The Media Institute of Southern Africa (MISA) Zimbabwe has urged the government, through the responsible Ministry of Information, the Zimbabwe Republic Police (ZRP) and the Zimbabwe Media Commission (ZMC) to urgently address dissonant developments pertaining to the harassment of journalists as these stand in the way of national efforts underway to fight COVID-19 and poses the risk of denting the country’s respect for journalistic rights.
By Cecilia Kamuputa
This follows recorded cases involving the arrest and harassment of journalists and media workers, including newspaper vendors, by the police during the first week of the 21-day lockdown put in place by the government in a bid to curb the spread of COVID-19.
“Notable recent cases involve journalists Nunurai Jena in Chinhoyi and Panashe Makufa in Harare,” reported MISA Zimbabwe in a press statement released today.
“The journalists were accused of conducting their lawful professional duties without valid journalism accreditation cards issued by the Zimbabwe Media Commission.”
The Institute added that the ZMC was still to issue the requisite 2020 accreditation cards following the expiration of the 2019 cards and that it was against this background that journalists had been given the go ahead to operate until the new and valid cards were duly issued.
MISA said that while it was commendable for the government to categorise the media as an essential service, among other critical sectors, whose operations should not be restricted during the lockdown period, given the important role it plays in advancing the exercise and enjoyment of fundamental rights and freedoms, it was regrettable how the events of first week of the lockdown had severely tested the country’s adherence and respect for the right to media freedom as provided for under Section 61 of the Constitution which also promotes freedom of expression.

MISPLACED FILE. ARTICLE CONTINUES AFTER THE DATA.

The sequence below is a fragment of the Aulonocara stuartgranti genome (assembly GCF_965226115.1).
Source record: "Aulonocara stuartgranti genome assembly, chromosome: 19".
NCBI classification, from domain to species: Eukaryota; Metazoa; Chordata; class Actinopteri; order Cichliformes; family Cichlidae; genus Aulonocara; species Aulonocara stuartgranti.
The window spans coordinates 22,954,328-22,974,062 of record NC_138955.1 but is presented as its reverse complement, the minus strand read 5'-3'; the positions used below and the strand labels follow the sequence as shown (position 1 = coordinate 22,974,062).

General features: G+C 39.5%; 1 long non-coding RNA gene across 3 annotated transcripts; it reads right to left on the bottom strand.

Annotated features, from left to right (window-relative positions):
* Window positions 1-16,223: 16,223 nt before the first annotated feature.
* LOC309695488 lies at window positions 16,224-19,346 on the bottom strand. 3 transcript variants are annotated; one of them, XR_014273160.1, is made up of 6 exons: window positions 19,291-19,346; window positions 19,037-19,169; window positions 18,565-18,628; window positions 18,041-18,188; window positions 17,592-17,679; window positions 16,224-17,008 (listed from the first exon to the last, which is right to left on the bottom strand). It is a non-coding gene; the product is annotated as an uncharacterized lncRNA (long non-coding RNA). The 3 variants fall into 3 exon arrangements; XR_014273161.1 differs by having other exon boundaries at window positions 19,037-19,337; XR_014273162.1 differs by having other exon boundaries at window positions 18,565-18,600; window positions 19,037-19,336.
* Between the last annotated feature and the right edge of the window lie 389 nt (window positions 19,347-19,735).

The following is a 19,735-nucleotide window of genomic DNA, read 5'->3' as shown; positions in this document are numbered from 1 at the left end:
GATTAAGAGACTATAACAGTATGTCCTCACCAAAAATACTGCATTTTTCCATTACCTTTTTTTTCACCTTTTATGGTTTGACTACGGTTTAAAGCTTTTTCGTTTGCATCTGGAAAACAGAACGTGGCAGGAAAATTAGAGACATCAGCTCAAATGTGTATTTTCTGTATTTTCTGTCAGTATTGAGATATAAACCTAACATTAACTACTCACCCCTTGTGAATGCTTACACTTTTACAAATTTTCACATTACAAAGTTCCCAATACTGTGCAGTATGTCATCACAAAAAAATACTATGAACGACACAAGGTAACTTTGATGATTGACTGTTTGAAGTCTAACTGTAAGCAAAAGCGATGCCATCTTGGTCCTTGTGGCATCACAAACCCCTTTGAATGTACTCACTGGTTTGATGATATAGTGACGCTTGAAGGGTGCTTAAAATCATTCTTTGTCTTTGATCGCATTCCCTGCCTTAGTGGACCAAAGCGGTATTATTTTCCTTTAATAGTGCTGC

“Even more critical is Section 62, which provides for the right to access to information, which is very critical in keeping citizens informed on developments and measures being implemented by government and other key stakeholders in combating COVID-19,” read the MISA Zimbabwe statement.
“Ironically, by arresting and harassing journalists that are operating without the valid 2020 cards, the police are not only violating the right to media freedom, but the government and ZMC’s directive that the media, as an essential service, should be allowed to conduct its operations without hindrance until the valid 2020 cards.”
MISA continued, saying that the media had to be allowed to play its critical role in the free flow of information and ideas that would keep the nation informed in the fight against COVID-19 as well as on the measures that citizens can take to prevent infections and the spread of the virus.
“In fact, the police and the media should play a complementary role in that regard.”
“The police should therefore not view journalists and media workers as enemies and should accordingly be guided by the constitution in the discharge of their duties and responsibilities.”
The Institute added that on the other hand, the media had to be professional in conducting lawful duties and ethical responsibilities in line with the profession’s codes and ethics as well as safety and security measures.